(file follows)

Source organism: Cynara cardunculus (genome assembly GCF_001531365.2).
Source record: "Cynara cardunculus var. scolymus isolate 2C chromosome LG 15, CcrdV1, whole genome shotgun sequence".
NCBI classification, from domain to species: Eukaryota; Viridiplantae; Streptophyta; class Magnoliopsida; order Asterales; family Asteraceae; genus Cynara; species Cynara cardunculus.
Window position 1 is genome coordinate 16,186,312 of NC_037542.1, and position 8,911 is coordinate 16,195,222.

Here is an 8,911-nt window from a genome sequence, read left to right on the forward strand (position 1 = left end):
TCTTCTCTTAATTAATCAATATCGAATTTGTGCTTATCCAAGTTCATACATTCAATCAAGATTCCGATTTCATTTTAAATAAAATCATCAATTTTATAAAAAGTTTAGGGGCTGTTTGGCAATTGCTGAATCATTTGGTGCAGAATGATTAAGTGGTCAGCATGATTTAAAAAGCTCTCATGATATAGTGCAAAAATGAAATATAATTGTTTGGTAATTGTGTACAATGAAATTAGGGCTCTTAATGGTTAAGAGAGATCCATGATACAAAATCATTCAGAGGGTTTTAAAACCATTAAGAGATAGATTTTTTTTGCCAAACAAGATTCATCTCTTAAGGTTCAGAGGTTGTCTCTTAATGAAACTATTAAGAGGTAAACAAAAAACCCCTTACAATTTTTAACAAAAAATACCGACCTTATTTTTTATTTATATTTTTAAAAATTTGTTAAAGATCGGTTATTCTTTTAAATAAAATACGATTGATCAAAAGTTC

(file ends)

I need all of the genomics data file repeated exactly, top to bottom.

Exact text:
Source organism: Cynara cardunculus (genome assembly GCF_001531365.2).
Source record: "Cynara cardunculus var. scolymus isolate 2C chromosome LG 15, CcrdV1, whole genome shotgun sequence".
NCBI classification, from domain to species: Eukaryota; Viridiplantae; Streptophyta; class Magnoliopsida; order Asterales; family Asteraceae; genus Cynara; species Cynara cardunculus.
Window position 1 is genome coordinate 16,186,312 of NC_037542.1, and position 8,911 is coordinate 16,195,222.

Here is an 8,911-nt window from a genome sequence, read left to right on the forward strand (position 1 = left end):
TCTTCTCTTAATTAATCAATATCGAATTTGTGCTTATCCAAGTTCATACATTCAATCAAGATTCCGATTTCATTTTAAATAAAATCATCAATTTTATAAAAAGTTTAGGGGCTGTTTGGCAATTGCTGAATCATTTGGTGCAGAATGATTAAGTGGTCAGCATGATTTAAAAAGCTCTCATGATATAGTGCAAAAATGAAATATAATTGTTTGGTAATTGTGTACAATGAAATTAGGGCTCTTAATGGTTAAGAGAGATCCATGATACAAAATCATTCAGAGGGTTTTAAAACCATTAAGAGATAGATTTTTTTTGCCAAACAAGATTCATCTCTTAAGGTTCAGAGGTTGTCTCTTAATGAAACTATTAAGAGGTAAACAAAAAACCCCTTACAATTTTTAACAAAAAATACCGACCTTATTTTTTATTTATATTTTTAAAAATTTGTTAAAGATCGGTTATTCTTTTAAATAAAATACGATTGATCAAAAGTTC